What Abraham Lincoln said in respect of the United States is as true of the colored people as of the relations of those States. They cannot remain half slave and half free. You must give them all or take from them all. Until this half-and-half condition is ended, there will be just ground of complaint. You will have an aggrieved class, and this discussion will go on. Until the public schools shall cease to be caste schools in every part of our country, this discussion will go on. Until the colored man's pathway to the American ballot box, North and South, shall be as smooth and as safe as the same is for the white citizen, this discussion will go on. Until the colored man's right to practice at the bar of our courts, and sit upon juries, shall be the universal law and practice of the land, this discussion will go on. Until the courts of the country shall grant the colored man a fair trial and a just verdict, this discussion will go on.
In 1893, the first world’s fair, then known as The World's Columbian Exposition, opened in Chicago. Movement leaders like Douglass and Ida B. Wells were incensed at the way European culture was intentionally juxtaposed to demeaning representations of Black and Native Americans. To clap back, they wrote an epic pamphlet on why the culture of colored Americans were insufficiently displayed at the fair. Long story short? It was slavery. They wrote,
We have long had in this country, a system of iniquity which possessed the power of blinding the moral perception, stifling the voice of conscience, blunting all human sensibilities and perverting the plainest teaching of the religion we have here professed, a system which John Wesley truly characterized as the sum of all villainies, and one in view of which Thomas Jefferson, himself a slaveholder, said he "trembled for his country" when he reflected "that God is just and that His justice cannot sleep forever." That system was American slavery. Though it is now gone, its asserted spirit remains.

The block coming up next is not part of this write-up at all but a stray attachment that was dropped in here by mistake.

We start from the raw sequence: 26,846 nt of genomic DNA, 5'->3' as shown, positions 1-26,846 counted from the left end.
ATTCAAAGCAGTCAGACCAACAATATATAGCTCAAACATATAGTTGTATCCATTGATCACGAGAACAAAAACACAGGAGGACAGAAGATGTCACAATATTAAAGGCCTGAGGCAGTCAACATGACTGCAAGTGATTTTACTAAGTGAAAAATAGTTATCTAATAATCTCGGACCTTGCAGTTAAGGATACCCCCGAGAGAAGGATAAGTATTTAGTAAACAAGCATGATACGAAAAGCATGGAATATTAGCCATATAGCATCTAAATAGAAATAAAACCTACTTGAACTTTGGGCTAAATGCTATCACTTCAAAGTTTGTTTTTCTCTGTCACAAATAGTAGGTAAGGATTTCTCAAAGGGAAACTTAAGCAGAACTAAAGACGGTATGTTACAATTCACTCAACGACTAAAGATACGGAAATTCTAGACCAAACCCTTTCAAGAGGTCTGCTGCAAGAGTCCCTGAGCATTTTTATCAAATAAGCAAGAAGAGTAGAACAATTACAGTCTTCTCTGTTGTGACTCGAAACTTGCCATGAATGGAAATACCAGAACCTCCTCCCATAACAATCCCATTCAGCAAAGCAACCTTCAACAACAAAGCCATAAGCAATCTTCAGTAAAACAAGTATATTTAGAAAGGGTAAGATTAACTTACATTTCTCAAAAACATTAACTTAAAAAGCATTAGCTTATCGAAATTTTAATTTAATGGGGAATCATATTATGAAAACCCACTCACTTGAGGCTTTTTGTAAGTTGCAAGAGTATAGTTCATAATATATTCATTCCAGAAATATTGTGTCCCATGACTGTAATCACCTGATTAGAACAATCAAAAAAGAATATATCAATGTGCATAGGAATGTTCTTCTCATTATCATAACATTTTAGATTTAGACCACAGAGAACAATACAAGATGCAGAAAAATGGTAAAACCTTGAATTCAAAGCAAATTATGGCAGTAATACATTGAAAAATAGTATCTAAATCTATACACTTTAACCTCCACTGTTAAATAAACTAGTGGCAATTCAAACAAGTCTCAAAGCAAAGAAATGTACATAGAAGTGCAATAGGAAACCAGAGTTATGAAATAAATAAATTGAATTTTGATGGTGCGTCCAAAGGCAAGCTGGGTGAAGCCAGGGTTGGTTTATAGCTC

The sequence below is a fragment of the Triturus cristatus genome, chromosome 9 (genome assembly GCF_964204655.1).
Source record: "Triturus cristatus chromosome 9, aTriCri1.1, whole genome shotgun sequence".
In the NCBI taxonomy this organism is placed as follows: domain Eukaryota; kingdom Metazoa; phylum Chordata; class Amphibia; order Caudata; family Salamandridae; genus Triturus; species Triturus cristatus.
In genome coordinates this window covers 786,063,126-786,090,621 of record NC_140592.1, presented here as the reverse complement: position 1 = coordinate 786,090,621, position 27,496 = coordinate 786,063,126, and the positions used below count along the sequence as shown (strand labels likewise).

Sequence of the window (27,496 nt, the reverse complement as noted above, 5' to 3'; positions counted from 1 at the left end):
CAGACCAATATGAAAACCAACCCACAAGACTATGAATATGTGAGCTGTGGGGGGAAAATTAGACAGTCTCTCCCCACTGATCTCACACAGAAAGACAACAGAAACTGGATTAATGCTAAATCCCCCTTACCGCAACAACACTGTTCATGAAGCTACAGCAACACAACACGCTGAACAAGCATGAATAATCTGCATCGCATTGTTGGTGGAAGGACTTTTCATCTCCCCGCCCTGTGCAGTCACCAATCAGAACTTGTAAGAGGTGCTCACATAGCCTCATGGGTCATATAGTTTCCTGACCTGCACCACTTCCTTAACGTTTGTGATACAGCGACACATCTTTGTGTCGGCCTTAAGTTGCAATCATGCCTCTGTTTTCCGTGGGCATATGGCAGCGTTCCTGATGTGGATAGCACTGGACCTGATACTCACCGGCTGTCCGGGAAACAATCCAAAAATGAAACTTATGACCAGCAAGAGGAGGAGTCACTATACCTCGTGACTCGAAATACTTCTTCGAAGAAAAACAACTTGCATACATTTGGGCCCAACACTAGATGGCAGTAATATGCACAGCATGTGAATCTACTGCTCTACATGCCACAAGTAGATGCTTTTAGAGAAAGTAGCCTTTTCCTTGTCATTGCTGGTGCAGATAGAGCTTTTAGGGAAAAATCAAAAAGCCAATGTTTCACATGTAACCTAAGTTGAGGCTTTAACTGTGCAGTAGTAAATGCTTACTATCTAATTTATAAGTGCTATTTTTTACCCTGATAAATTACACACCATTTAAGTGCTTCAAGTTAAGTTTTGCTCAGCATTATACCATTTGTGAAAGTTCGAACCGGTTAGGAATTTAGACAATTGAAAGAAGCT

In July 1892, Douglass published “Lynch Law in the South” in the North American Review, a newspaper he edited later in life. He wrote,
I have been frequently asked to explain this phase of our national problem [a revival of lynch law in the South]. I explain it on the same principle by which resistance to the course of a ship is created and increased in proportion to her speed... The negro meets no resistance when on a downward course. It is only when he rises in wealth, intelligence, and manly character that he brings upon himself the heavy hand of persecution....Hence the mob and hence the murder. When the Negro is degraded and ignorant he conforms to a popular standard of what a negro should be. When he shakes off his rags and wretchedness and presumes to be a man, and a man among men, he contradicts this popular standard and becomes an offense to his surroundings.
In this 1894 speech, Douglass spoke plainly about the use of lynching to terrorize Black Americans and prevent them from building social or political power. He said,
The perceived loss of that power drove men now to lynch mob and ritual killings. Too many white southerners still lived by a slaveholding mentality: their institutions have taught them no respect for human life, and especially the life of the Negro.
This comprehensive biography on Douglass by David Blight is worth the 700-page read. It won the Pulitzer Prize in 2019 for History and is accurately described as,
a breathtaking biography that demonstrates the scope of Frederick Douglass’ influence through deep research on his writings, his intellectual evolution and his relationships.
And as a bonus for reading to the very end, here are a couple of quotes from Frederick Douglass that I encourage you to reflect on as we honor him today:
- “Slavery is not abolished until the black man has the ballot.” (1865)
- “We ought to have our government so shaped that even when in the hands of a bad man we shall be safe.” (1867)